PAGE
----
After the Third Lebanon War

Hezbollah has been saving its missiles for the right moment. When that moment comes — it will be dictated mainly by Iran’s interests – they will be fired.

Israel Harel
Israel Harel
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IDF soldiers on the border with Lebanon during the Second Lebanon War in 2006
IDF soldiers on the border with Lebanon during the Second Lebanon War in 2006Credit: Alon Ron
Israel Harel
Israel Harel

Israelis who live in communities adjacent to the Lebanese border say they can hear the sounds of digging under their homes. Even if their apprehensions are unfounded (just as those of residents of communities adjacent to Israel’s border with the Gaza Strip, such as Nahal Oz, Kfar Aza and Sufa, supposedly were), there’s still the threat of more than 100,000 rockets to our north. And most of Hezbollah’s “flying objects” (as Dov Weisglas, a key advisor to Prime Minister Ariel Sharon, dismissively termed the rockets launched from the Gaza Strip after Israel’s unilateral withdrawal from the territory in 2005) are incomparably faster, more accurate and more deadly than those of Hamas.

Targets in range of these missiles include Tel Aviv, Ben-Gurion International Airport, the Palmahim air base, the Soreq Nuclear Research Center and the Negev Nuclear Research Center in Dimona. The Iron Dome and Arrow anti-missile systems are not capable of intercepting a simultaneous barrage of dozens or hundreds of advanced Russian- or Iranian-made missiles. The damage caused by a powerful warhead that evades these interception systems could be catastrophic.

Those who plot to fire these missiles are waiting for the right moment. And that moment has drawn perilously near, due to our own far from steadfast conduct of Operation Protective Edge in Gaza.

If Hezbollah launches a surprise attack, Israel will respond, in the well-worn phrase, with a “hard and painful” blow. Painful? To whom? Despite the “hard and painful” blow we just dealt Gaza, Israel is the one that displayed symptoms of distress — the one that retreated on the brink of victory and is now telling residents of the south that they have been sentenced to live under the constant threat of terror tunnels and of rockets, deprived of the relative sense of security that exists in most of the country. If this is how a war of rockets and tunnels with Hamas ends, one can assume that after Hezbollah attacks through its tunnels and launches its thousands of missiles, the third Lebanon war will end similarly.

Hamas once again proved to everyone that it couldn’t care less if Gaza is destroyed. Nor does Hezbollah care whether Lebanon is destroyed, just as it didn’t care when it launched the Second Lebanon War eight years ago. On the contrary, the greater the destruction, the more the status of these terrorist organizations rises.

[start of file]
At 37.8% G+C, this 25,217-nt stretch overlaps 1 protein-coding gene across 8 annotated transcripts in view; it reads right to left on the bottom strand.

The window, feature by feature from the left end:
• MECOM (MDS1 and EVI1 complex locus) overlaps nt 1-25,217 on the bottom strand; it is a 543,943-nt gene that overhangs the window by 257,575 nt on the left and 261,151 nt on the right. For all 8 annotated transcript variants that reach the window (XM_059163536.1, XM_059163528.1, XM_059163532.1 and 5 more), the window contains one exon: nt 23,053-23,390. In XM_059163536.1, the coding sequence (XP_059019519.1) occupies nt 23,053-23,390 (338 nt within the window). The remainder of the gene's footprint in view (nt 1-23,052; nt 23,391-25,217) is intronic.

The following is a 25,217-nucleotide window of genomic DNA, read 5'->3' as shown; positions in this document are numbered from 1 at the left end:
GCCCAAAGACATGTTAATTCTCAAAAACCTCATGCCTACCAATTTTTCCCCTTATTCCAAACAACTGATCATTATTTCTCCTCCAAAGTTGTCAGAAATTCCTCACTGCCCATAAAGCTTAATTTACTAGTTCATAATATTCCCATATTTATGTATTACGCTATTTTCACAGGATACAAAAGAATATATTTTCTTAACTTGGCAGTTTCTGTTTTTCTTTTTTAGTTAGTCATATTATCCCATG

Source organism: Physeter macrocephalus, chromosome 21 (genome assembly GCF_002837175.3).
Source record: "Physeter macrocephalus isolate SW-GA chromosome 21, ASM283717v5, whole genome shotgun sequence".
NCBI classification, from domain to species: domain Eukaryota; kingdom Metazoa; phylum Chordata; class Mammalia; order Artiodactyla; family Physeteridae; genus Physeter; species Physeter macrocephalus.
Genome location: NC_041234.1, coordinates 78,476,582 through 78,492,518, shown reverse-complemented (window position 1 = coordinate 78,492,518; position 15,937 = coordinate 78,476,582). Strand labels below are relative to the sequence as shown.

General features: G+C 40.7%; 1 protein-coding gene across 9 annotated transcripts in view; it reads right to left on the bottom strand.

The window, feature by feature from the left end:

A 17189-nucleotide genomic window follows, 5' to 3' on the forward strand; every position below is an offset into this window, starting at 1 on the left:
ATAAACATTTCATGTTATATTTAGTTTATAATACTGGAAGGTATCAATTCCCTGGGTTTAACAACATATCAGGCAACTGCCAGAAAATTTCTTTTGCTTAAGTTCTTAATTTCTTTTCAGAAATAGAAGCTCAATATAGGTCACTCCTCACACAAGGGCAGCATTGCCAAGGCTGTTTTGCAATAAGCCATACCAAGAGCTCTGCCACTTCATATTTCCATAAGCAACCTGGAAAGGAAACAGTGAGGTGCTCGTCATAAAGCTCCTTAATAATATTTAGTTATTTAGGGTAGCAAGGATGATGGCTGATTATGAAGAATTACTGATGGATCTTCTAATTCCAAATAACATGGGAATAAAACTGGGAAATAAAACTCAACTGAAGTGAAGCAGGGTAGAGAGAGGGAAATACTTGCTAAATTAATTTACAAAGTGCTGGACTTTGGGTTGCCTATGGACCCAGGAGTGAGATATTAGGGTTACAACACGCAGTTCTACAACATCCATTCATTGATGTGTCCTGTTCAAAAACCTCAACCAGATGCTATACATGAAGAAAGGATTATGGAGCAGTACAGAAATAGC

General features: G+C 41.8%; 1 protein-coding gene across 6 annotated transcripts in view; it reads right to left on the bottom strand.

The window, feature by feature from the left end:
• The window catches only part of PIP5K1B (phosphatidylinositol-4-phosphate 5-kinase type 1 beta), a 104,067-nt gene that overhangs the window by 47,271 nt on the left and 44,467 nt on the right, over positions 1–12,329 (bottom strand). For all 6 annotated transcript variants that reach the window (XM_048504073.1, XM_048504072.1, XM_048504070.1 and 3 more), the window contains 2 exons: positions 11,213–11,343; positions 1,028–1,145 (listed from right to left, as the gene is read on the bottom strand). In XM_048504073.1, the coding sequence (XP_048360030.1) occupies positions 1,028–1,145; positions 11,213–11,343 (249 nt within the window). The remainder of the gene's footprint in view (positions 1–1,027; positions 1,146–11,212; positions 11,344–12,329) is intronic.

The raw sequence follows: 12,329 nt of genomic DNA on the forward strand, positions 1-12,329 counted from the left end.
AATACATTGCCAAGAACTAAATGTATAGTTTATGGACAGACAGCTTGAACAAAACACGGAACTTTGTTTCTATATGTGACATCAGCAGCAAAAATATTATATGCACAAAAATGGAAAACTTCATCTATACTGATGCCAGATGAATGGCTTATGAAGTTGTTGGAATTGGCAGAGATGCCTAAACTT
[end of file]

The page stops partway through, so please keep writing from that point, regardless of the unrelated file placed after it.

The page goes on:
Three times in the past eight years, the gates of Gaza have been toppled. Has Hamas been deterred by the sight of Gaza’s cities turned to rubble? On the contrary, it has thrived amid the destruction. It has dug an entire city of tunnels without let or hindrance, smuggled in and manufactured rockets, and — since it knows the mentality of Israel, which has never sought a total victory against any enemy, not just against Hamas — prepared for the next round.

Hamas, a Sunni organization, is relatively “moderate” in its willingness to sacrifice victims in its war against the heretic Jews. Hezbollah is a Shi’ite organization, and its members are more willing to make such sacrifices than their Sunni counterparts. Shi’ite Iran, Hezbollah’s patron, sacrificed hundreds of thousands of the faithful in its 1980-1988 war with Iraq; they were killed by Saddam Hussein’s forces with cries of “Allahu Akbar” (“God is great”) on their lips.

Hezbollah has been saving its missiles for the right moment. When that moment comes — it will be dictated mainly by Iran’s interests – they will be fired. From Hezbollah’s perspective, it is worth destroying Lebanon as long as Israel is destroyed along with it.

In response, Israel ought to destroy Hezbollah, not Lebanon. It also ought to destroy Hamas, not the Gaza Strip. This is doable. But as long as we reject the very idea of victory, we will be forced to live by the sword forever.

Even if we were to launch a surprise attack and thereby reduce both casualties and damage, there’s no point in a preemptive strike against Hezbollah’s tunnels and missiles. Until we return to believing in ourselves — that is, in the Israel Defense Forces’ ability to completely strip terrorist organizations of their military capabilities — the third Lebanon war will end just as the second one did, and Operation Protective Edge will end just as the two Gaza operations that preceded it did.

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